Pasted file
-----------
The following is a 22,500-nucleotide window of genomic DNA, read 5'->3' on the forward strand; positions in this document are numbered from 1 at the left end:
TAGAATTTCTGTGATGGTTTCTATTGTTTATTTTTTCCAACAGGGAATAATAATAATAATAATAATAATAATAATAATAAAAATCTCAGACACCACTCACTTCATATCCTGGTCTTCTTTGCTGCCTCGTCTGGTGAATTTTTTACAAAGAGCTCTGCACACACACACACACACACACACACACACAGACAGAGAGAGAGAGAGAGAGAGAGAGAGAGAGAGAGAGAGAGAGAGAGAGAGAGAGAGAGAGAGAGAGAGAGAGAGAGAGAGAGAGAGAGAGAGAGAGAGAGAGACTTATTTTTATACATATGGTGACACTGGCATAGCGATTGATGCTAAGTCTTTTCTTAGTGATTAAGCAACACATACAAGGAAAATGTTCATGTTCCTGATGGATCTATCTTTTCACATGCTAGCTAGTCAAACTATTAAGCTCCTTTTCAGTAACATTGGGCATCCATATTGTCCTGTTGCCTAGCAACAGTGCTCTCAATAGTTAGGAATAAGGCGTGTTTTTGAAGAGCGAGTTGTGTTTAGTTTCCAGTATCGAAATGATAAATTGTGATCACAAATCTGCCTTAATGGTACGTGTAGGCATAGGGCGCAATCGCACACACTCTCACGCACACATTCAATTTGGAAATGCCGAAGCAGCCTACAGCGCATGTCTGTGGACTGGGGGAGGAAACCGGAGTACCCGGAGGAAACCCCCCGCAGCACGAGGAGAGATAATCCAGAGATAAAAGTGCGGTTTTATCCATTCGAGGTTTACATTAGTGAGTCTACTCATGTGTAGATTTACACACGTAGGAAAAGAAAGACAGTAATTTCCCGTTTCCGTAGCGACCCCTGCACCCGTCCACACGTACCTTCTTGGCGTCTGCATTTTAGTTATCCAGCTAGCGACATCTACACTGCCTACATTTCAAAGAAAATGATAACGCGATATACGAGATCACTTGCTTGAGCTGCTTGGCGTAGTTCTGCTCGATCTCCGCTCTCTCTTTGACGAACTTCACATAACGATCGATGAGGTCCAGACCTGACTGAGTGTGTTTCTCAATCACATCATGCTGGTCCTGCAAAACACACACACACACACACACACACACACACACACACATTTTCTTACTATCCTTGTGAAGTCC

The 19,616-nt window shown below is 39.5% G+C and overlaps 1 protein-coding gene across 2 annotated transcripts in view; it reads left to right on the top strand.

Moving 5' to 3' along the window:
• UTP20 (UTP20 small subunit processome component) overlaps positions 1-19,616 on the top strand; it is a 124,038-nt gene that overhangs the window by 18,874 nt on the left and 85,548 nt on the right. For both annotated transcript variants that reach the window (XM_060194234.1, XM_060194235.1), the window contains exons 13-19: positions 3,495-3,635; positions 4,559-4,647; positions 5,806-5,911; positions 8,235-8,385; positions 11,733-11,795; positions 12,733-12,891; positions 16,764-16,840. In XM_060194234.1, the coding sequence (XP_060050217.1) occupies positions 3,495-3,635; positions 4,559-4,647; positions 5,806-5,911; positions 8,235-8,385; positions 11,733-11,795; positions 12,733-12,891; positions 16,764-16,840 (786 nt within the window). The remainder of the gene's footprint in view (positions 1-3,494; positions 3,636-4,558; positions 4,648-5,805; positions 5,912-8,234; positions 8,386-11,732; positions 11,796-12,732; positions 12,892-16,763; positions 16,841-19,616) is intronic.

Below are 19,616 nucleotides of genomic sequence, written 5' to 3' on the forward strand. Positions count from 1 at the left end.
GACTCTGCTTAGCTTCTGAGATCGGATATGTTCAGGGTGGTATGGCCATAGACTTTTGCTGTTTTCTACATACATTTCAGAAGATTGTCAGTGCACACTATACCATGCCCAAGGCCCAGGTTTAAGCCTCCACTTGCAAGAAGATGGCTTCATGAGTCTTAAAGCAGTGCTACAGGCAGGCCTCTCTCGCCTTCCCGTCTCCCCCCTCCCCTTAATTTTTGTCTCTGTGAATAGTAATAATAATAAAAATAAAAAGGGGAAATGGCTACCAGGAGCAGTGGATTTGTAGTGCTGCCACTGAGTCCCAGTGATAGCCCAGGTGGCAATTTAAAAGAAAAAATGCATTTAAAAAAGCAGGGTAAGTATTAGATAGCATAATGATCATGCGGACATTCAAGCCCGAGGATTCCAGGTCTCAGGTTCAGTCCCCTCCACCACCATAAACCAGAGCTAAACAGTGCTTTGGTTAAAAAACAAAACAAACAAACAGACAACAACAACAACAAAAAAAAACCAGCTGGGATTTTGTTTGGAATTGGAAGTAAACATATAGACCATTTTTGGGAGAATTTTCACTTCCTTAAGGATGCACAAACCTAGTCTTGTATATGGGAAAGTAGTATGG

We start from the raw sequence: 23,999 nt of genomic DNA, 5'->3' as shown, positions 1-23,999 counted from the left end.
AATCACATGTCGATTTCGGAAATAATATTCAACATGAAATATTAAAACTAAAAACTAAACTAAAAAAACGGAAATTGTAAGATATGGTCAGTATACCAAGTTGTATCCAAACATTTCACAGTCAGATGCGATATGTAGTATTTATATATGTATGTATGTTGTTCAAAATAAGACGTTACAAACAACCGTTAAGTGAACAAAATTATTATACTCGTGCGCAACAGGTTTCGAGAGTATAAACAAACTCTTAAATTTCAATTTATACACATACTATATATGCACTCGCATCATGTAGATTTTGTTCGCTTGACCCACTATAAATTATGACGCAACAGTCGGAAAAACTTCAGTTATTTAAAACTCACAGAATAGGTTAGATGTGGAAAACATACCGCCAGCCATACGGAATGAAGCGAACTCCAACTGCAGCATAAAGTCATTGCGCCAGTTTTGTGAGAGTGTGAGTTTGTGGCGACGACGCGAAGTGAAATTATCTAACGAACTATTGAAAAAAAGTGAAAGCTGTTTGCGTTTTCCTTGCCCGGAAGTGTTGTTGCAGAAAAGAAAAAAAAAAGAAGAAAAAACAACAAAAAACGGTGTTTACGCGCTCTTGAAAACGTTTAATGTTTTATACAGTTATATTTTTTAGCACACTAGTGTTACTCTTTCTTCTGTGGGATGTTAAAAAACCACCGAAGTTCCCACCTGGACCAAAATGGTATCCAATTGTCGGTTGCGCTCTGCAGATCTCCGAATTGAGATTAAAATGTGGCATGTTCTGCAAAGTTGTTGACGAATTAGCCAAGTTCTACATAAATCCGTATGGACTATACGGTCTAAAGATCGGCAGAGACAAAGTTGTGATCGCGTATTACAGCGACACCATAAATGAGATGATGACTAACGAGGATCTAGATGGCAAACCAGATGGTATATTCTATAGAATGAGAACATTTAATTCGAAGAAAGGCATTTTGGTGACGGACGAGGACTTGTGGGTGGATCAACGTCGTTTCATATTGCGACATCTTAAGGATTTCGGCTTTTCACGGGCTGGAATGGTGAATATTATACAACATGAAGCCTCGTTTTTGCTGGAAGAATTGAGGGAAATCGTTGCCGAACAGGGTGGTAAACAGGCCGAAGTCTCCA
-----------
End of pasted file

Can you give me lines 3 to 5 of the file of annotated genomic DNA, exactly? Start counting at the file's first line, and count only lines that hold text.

The 19,616-nt window shown below is 39.5% G+C and overlaps 1 protein-coding gene across 2 annotated transcripts in view; it reads left to right on the top strand.

Moving 5' to 3' along the window:
• UTP20 (UTP20 small subunit processome component) overlaps positions 1-19,616 on the top strand; it is a 124,038-nt gene that overhangs the window by 18,874 nt on the left and 85,548 nt on the right. For both annotated transcript variants that reach the window (XM_060194234.1, XM_060194235.1), the window contains exons 13-19: positions 3,495-3,635; positions 4,559-4,647; positions 5,806-5,911; positions 8,235-8,385; positions 11,733-11,795; positions 12,733-12,891; positions 16,764-16,840. In XM_060194234.1, the coding sequence (XP_060050217.1) occupies positions 3,495-3,635; positions 4,559-4,647; positions 5,806-5,911; positions 8,235-8,385; positions 11,733-11,795; positions 12,733-12,891; positions 16,764-16,840 (786 nt within the window). The remainder of the gene's footprint in view (positions 1-3,494; positions 3,636-4,558; positions 4,648-5,805; positions 5,912-8,234; positions 8,386-11,732; positions 11,796-12,732; positions 12,892-16,763; positions 16,841-19,616) is intronic.